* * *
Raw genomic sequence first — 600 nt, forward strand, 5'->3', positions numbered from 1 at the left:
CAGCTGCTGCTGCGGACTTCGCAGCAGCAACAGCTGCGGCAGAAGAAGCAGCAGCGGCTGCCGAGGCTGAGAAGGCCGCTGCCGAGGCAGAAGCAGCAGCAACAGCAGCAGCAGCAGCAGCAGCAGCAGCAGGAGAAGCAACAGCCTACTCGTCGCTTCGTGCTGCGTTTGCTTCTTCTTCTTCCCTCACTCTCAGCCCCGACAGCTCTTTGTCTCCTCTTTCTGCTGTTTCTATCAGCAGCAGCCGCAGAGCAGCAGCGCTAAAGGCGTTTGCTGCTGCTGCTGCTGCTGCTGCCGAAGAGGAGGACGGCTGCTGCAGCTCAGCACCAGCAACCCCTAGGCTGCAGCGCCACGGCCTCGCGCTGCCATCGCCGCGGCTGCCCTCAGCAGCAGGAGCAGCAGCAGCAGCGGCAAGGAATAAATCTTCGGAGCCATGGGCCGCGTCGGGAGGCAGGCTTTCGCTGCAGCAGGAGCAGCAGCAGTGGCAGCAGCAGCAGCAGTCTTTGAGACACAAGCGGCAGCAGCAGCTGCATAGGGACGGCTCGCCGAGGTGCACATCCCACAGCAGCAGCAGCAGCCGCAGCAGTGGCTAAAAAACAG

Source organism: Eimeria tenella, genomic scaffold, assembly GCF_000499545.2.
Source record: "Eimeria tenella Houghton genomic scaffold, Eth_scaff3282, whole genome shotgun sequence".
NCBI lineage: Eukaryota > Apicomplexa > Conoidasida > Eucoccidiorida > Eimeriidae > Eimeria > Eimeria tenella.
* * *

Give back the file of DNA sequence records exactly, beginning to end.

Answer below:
Raw genomic sequence first — 600 nt, forward strand, 5'->3', positions numbered from 1 at the left:
CAGCTGCTGCTGCGGACTTCGCAGCAGCAACAGCTGCGGCAGAAGAAGCAGCAGCGGCTGCCGAGGCTGAGAAGGCCGCTGCCGAGGCAGAAGCAGCAGCAACAGCAGCAGCAGCAGCAGCAGCAGCAGCAGGAGAAGCAACAGCCTACTCGTCGCTTCGTGCTGCGTTTGCTTCTTCTTCTTCCCTCACTCTCAGCCCCGACAGCTCTTTGTCTCCTCTTTCTGCTGTTTCTATCAGCAGCAGCCGCAGAGCAGCAGCGCTAAAGGCGTTTGCTGCTGCTGCTGCTGCTGCTGCCGAAGAGGAGGACGGCTGCTGCAGCTCAGCACCAGCAACCCCTAGGCTGCAGCGCCACGGCCTCGCGCTGCCATCGCCGCGGCTGCCCTCAGCAGCAGGAGCAGCAGCAGCAGCGGCAAGGAATAAATCTTCGGAGCCATGGGCCGCGTCGGGAGGCAGGCTTTCGCTGCAGCAGGAGCAGCAGCAGTGGCAGCAGCAGCAGCAGTCTTTGAGACACAAGCGGCAGCAGCAGCTGCATAGGGACGGCTCGCCGAGGTGCACATCCCACAGCAGCAGCAGCAGCCGCAGCAGTGGCTAAAAAACAG

Source organism: Eimeria tenella, genomic scaffold, assembly GCF_000499545.2.
Source record: "Eimeria tenella Houghton genomic scaffold, Eth_scaff3282, whole genome shotgun sequence".
NCBI lineage: Eukaryota > Apicomplexa > Conoidasida > Eucoccidiorida > Eimeriidae > Eimeria > Eimeria tenella.